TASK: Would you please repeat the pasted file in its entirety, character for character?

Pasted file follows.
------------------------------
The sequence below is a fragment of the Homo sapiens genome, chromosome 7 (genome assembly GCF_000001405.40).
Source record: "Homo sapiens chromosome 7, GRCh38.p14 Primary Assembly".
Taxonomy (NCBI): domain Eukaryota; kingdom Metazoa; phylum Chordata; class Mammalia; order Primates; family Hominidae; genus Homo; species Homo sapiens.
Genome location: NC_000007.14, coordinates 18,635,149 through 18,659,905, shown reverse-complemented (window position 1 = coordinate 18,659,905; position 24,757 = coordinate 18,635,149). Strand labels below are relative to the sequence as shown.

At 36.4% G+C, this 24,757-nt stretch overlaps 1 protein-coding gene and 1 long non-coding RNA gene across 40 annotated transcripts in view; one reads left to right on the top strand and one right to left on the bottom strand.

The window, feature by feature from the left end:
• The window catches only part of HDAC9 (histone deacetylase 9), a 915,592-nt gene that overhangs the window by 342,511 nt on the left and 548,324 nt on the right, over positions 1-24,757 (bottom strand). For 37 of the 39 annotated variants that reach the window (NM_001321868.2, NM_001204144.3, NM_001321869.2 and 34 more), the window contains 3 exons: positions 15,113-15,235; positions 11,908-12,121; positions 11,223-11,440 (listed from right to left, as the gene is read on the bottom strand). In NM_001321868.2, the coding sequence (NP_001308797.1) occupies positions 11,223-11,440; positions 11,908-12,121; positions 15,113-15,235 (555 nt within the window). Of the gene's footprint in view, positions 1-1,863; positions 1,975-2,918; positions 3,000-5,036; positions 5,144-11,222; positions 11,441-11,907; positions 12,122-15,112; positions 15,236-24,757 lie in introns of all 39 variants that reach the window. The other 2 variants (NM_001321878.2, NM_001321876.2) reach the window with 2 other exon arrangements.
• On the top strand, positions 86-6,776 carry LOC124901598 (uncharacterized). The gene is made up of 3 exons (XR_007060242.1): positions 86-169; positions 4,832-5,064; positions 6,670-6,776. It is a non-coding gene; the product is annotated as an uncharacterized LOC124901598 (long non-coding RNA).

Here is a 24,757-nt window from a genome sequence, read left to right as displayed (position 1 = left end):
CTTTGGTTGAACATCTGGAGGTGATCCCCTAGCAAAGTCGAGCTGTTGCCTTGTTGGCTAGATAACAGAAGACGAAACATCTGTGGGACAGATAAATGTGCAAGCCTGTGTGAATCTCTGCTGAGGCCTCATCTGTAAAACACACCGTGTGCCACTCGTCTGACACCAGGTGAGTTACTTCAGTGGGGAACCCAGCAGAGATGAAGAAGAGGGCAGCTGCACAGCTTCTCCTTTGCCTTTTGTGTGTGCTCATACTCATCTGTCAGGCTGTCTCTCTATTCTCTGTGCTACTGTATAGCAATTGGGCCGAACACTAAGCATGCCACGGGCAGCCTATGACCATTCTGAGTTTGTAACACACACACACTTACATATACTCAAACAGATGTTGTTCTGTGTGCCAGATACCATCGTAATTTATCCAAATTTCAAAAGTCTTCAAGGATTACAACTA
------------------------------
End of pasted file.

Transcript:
The sequence below is a fragment of the Homo sapiens genome, chromosome 7 (genome assembly GCF_000001405.40).
Source record: "Homo sapiens chromosome 7, GRCh38.p14 Primary Assembly".
Taxonomy (NCBI): domain Eukaryota; kingdom Metazoa; phylum Chordata; class Mammalia; order Primates; family Hominidae; genus Homo; species Homo sapiens.
Genome location: NC_000007.14, coordinates 18,635,149 through 18,659,905, shown reverse-complemented (window position 1 = coordinate 18,659,905; position 24,757 = coordinate 18,635,149). Strand labels below are relative to the sequence as shown.

At 36.4% G+C, this 24,757-nt stretch overlaps 1 protein-coding gene and 1 long non-coding RNA gene across 40 annotated transcripts in view; one reads left to right on the top strand and one right to left on the bottom strand.

The window, feature by feature from the left end:
• The window catches only part of HDAC9 (histone deacetylase 9), a 915,592-nt gene that overhangs the window by 342,511 nt on the left and 548,324 nt on the right, over positions 1-24,757 (bottom strand). For 37 of the 39 annotated variants that reach the window (NM_001321868.2, NM_001204144.3, NM_001321869.2 and 34 more), the window contains 3 exons: positions 15,113-15,235; positions 11,908-12,121; positions 11,223-11,440 (listed from right to left, as the gene is read on the bottom strand). In NM_001321868.2, the coding sequence (NP_001308797.1) occupies positions 11,223-11,440; positions 11,908-12,121; positions 15,113-15,235 (555 nt within the window). Of the gene's footprint in view, positions 1-1,863; positions 1,975-2,918; positions 3,000-5,036; positions 5,144-11,222; positions 11,441-11,907; positions 12,122-15,112; positions 15,236-24,757 lie in introns of all 39 variants that reach the window. The other 2 variants (NM_001321878.2, NM_001321876.2) reach the window with 2 other exon arrangements.
• On the top strand, positions 86-6,776 carry LOC124901598 (uncharacterized). The gene is made up of 3 exons (XR_007060242.1): positions 86-169; positions 4,832-5,064; positions 6,670-6,776. It is a non-coding gene; the product is annotated as an uncharacterized LOC124901598 (long non-coding RNA).

Here is a 24,757-nt window from a genome sequence, read left to right as displayed (position 1 = left end):
CTTTGGTTGAACATCTGGAGGTGATCCCCTAGCAAAGTCGAGCTGTTGCCTTGTTGGCTAGATAACAGAAGACGAAACATCTGTGGGACAGATAAATGTGCAAGCCTGTGTGAATCTCTGCTGAGGCCTCATCTGTAAAACACACCGTGTGCCACTCGTCTGACACCAGGTGAGTTACTTCAGTGGGGAACCCAGCAGAGATGAAGAAGAGGGCAGCTGCACAGCTTCTCCTTTGCCTTTTGTGTGTGCTCATACTCATCTGTCAGGCTGTCTCTCTATTCTCTGTGCTACTGTATAGCAATTGGGCCGAACACTAAGCATGCCACGGGCAGCCTATGACCATTCTGAGTTTGTAACACACACACACTTACATATACTCAAACAGATGTTGTTCTGTGTGCCAGATACCATCGTAATTTATCCAAATTTCAAAAGTCTTCAAGGATTACAACTA